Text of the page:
Classic styles get the Royal Elastics treatment.

Since being established in 1996 by two Australian teens, Los Angeles-based Royal Elastics has gone through an aquisition (by K Swiss in 2001) and dissolution (sold to the investment group REH in 2009) and now, after losing its way for a couple seasons, has finally rebounded. While still creating an array of athletic-inspired styles featuring the elastic-based closures it’s known for, the brand – which offers men’s, women’s and kids’ styles – is now putting its own spin on old school favorites like desert boots, oxfords and creepers.

Share This:

Since being established in 1996 by two Australian teens, Los Angeles-based Royal Elastics has gone through an aquisition (by K Swiss in 2001) and dissolution (sold to the investment group REH in 2009) and now, after losing its way for a couple seasons, has finally rebounded. While still creating an array of athletic-inspired styles featuring the elastic-based closures it’s known for, the brand – which offers men’s, women’s and kids’ styles – is now putting its own spin on old school favorites like desert boots, oxfords and creepers.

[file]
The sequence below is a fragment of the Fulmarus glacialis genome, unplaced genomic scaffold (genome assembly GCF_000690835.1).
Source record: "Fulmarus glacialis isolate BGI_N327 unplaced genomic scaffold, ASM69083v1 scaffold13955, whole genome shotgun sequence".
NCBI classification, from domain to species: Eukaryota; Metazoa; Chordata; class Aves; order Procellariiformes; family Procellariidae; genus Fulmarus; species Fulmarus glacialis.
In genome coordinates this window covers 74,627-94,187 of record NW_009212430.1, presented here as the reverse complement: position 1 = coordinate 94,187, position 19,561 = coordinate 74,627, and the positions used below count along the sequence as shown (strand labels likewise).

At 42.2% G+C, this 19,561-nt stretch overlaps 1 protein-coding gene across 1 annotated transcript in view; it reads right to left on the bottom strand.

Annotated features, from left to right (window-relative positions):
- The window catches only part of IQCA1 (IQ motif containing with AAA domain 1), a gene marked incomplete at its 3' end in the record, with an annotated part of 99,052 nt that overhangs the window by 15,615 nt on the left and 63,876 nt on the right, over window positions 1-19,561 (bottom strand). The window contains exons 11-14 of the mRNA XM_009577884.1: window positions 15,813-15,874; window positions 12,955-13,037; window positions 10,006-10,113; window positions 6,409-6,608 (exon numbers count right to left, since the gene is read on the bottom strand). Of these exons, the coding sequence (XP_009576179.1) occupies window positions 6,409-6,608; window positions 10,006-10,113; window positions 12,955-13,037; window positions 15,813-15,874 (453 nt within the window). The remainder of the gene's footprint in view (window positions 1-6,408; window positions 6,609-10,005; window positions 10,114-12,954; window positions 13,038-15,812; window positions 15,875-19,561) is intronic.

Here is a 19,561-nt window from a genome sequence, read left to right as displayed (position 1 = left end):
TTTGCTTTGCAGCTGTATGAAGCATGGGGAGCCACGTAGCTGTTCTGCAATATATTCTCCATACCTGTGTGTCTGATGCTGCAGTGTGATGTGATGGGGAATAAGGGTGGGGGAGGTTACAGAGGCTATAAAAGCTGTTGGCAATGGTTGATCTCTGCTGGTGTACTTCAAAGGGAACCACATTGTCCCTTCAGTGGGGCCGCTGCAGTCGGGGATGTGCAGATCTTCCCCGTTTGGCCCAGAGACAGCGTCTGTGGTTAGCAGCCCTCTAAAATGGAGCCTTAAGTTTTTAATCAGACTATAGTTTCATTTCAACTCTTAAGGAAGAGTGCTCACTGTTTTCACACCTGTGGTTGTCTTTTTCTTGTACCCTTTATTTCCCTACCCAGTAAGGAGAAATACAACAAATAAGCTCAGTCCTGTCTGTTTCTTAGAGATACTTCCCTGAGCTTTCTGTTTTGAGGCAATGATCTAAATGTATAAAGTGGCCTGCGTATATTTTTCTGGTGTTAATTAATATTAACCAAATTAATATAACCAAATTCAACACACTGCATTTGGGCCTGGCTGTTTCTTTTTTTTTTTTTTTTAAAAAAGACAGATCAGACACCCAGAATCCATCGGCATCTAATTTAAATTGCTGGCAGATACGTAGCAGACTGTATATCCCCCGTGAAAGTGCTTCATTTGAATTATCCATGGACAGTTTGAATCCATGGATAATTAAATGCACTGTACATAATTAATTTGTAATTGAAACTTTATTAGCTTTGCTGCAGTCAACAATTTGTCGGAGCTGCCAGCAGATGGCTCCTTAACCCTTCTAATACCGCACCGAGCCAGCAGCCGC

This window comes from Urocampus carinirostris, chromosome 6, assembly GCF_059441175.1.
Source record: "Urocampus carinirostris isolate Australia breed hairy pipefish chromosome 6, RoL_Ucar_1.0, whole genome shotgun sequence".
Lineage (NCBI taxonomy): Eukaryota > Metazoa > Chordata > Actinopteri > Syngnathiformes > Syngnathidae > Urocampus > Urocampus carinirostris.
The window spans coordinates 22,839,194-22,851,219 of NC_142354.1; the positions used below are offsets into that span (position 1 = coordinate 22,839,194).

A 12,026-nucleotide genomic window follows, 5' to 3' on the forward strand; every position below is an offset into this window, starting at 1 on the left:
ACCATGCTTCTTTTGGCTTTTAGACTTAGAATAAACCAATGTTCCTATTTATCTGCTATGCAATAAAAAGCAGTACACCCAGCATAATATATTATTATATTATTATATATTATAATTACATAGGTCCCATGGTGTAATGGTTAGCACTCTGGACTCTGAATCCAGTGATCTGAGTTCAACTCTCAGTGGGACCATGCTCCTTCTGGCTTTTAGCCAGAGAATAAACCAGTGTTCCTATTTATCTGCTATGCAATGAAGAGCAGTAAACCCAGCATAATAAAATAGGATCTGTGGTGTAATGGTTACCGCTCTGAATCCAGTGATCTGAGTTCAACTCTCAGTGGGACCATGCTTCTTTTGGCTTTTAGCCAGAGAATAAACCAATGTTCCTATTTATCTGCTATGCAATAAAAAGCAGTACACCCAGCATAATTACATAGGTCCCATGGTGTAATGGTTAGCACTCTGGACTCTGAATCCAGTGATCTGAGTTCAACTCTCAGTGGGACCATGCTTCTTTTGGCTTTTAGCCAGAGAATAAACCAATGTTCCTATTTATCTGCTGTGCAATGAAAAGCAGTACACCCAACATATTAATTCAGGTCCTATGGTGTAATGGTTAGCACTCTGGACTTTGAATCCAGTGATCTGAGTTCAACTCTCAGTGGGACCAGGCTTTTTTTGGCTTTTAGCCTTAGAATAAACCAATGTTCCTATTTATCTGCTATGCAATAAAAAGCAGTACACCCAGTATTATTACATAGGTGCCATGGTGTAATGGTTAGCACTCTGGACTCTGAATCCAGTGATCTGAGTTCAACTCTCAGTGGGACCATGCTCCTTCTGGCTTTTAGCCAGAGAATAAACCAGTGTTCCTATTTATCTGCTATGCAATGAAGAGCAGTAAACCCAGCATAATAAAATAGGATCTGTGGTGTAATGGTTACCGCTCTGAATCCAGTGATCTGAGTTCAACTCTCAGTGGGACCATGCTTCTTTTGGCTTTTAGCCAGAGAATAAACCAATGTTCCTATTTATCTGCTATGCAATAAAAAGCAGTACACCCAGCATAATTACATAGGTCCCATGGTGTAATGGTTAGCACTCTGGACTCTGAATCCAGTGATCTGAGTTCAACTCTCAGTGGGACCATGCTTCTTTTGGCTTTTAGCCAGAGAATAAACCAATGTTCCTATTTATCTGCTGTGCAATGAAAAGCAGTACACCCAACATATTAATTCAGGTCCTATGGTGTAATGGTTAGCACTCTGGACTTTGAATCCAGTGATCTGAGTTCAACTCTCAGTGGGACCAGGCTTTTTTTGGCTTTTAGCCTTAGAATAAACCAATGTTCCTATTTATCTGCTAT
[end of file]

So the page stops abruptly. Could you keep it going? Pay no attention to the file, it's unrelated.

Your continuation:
“We use thick, stacked EVA midsoles with rubber outsoles to achieve a creeper look with bright pops of color to give them some freshness,” says John Bondoc, chief creative officer and executive vice president. “We have a clean oxford look, a wingtip tricked out with brogue details and serrated edges, and a desert boot – all on these creeper bottom units.”

The brand has reengineered its popular Brother Roland, a desert boot, using a shapelier last and taller heel and available in a selection of bright canvases and chambrays. “We’re also very excited about a small collection of hiker-inspired styles on a new, lightweight, molded EVA bottom,” Bondoc offers. “These shoes were materialized in technical nylons and utilize modern no-sew construction on selected colorways.” Wholesale prices range from $25 to $70.

Moving into Fall ’13, Royal Elastics will continue to offer shoes on the creeper bottom unit, as well as re-releasing some of its iconic athletic styles: the Smooth, the brand’s first ever shoe, and the Icon. “The Smooth XVI is tweaked to give it a more contemporary look; it’s narrower and built on a lightweight bottom unit. The Icon 2600 is remodeled on a new last and much cleaner lines,” Bondoc reveals. 

Leave a Comment: